Almost all hotels have converted to beds on a platform rather than the original metal bed frame! You CANNOT get a Hoyer lift under them! No one thinks about this problem and I bet this site doesn’t either!
Actually it is brought up here quite often and has always been a concern of the members here.
For what it’s worth, I stayed at a Hilton Garden Inn in Washington DC last month in an accessible king room and the bed surface was low to the floor for easy transfer from my wheelchair and was open underneath so a lift could be accommodated.
Thank you so much for taking the time to post in the forum and for sharing this important question. We do get hotel bookings all the time where people ask us to coordinate bed issues just like this to make sure that the hoyer lift will fit under the bed. I’m actually the founder of this site and my mother used a hoyer lift so we are all quite familiar with this issue.
We hope you will consider booking with us where we can even request pictures from the hotel with a measuring tape to address the concern about the space under the bed.
This will be a God send then! And will book with you from here on out! Tackling this issue was such a headache that I’d all but given up. My hats off to you!!
We stayed at a Hilton Garden Inn in Pennsylvania and the bed was on a bed frame. The manager said that was true for all the Garden Inns but obviously I don’t know if that’s the case. I wrote to corporate and told them that this is such an important issue they should put it in the description of their accessible rooms.
Department of justice over see hotel ADA rooms. We need an email so we can become loud and clear ! I’m staying in an Aspen in Sitka Alaska and the manager is going to have the wood frame removed for me so the bed isn’t dangerous and to high for me in the middle of night to go to the restroom. I travel with night lights as well for safty. We travel and have money like anyone else !!!
I have been Hoyer dependent 3yrs with ALS. Yes, this is a real problem as to beds. A handicap power wheelchair accessible room is listed as either step in or roll in shower. Sometimes you have to ask to clarify before booking. A step in shower obviously does not work for me and others who cannot walk or stand. Most hotel receptionists are not aware of issues of either the Hoyer or showers and you get false replies. Trust no one verbally or you may find yourself sleeping on a cot.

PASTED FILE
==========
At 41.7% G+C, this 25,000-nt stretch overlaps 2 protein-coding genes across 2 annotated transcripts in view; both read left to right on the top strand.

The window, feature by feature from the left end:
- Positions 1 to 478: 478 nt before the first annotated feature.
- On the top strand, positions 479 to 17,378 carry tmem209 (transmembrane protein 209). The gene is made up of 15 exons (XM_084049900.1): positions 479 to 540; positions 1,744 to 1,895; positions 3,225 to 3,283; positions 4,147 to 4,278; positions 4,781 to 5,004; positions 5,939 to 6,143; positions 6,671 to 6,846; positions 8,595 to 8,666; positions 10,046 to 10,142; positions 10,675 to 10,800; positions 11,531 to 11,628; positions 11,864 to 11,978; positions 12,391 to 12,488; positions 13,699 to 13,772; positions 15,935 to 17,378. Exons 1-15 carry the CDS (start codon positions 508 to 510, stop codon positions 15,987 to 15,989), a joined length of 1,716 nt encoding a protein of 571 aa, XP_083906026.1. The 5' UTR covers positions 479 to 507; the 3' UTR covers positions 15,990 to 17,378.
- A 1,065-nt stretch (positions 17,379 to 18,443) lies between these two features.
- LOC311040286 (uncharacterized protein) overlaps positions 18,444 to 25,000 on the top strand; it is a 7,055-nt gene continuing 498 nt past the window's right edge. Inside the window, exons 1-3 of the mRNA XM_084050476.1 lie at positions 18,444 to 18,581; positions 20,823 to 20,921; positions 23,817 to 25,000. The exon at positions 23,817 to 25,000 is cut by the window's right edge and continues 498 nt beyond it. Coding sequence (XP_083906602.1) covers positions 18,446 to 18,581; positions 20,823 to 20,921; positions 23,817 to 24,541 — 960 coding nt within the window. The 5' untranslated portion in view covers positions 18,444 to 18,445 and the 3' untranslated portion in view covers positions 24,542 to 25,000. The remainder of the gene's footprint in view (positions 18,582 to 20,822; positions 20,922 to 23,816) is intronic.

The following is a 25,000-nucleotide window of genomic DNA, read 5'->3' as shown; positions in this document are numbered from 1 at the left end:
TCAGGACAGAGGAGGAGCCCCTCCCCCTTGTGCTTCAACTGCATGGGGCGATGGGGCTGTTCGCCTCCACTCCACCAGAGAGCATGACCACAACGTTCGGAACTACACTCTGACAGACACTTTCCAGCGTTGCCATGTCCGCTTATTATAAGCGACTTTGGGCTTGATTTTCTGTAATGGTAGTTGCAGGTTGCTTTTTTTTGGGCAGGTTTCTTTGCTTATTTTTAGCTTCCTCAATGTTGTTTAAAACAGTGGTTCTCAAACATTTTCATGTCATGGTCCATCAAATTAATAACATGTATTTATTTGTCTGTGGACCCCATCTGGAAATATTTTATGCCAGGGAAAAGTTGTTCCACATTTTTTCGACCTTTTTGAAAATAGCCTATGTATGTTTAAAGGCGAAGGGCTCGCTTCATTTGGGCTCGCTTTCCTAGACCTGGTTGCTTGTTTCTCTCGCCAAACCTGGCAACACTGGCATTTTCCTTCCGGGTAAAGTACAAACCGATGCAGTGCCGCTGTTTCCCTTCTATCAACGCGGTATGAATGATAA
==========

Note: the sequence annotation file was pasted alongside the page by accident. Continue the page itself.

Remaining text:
Most hotels are unaware of the need for the 4 inch high gap needed for Hoyer legs. You call before booking on the Internet (internet booking usually yields a discount) and have someone go to the room to confirm that it’s not a platform bed and that there is at least a 4 inch gap. You may even want them to send you a picture. Once you have assurance that they have a Hoyer accessible bed and you booked online, you need to give them a call back to make sure they reserve that specific room to prevent the disaster when you eventually arrive to use the room.You need to book early because fully accessible handicap rooms are very limited and only a few hotels still have raised beds that are not platform beds in their handicap rooms. Once you know a hotel that you usually stay at that have works for you, remember it on your list. You still need to call the hotel just to confirm that they didn’t convert their beds to platform beds in their handicap room. I have had to call 5 hotels in a locale to finally find one that was Hoyer accessible.
Another option is to carry around four 4 inch bed lift risers to put under the corners of the platform bed. It would mean that you’d have to have someone healthy in your group to raise up the platform bed and put the 4 inch lifts underneath the four corners. You cannot really count on the hotel to help you in the maneuver but there are some compassionate people out there.
My more recent hotel experience was at a Disney World meeting where the huge 800 bed hotel absolutely assured me after I went through the drill with the higher up hotel manager that they had a Hoyer compatible bed. When I arrived three months later, they sent me to a room that had a platform bed. I recognize at that time that you need to write down the name of the person who assured you that there was a bed. The manager was not there at that present time but the receptionist said that if he told you we had a Hoyer compatible bed that there must be one. They finally put me up in a hospitality suite that had a reception area for 78 people that had a handicap roll in shower bathroom and a Murphy pulldown bed on wheels from the wall. It was somewhere off the beaten track with all the other hospitality areas but it worked for me and they did not charge me extra. I was thinking I could’ve invited a number of guests for the four day meeting. For privacy, they even provided another hospitality suite for my home aid at no increased charge since there were no single rooms in that area.
It would be nice to have the handicap rooms listed as being Hoyer accessible but I doubt if that’s ever going to happen. It’s an oversight in Disability Act the same as thing as Airlines. You have to be proactive in protecting yourself. Although there are some compassionate people out there to help you, usually
the only human person that really cares about you and that you can count on is yourself, hopefully your spouse, adult children, and close friends.
Michael Joyce, MD
@joycemich - Thank you for sharing your experience and insights. We know many people feel the way you do. When people book on our site, we contact the hotel to confirm the accessibility requests (including bed heights and space for Hoyer lifts upon request) and then call a few days before to confirm that the room with the specific features is still available.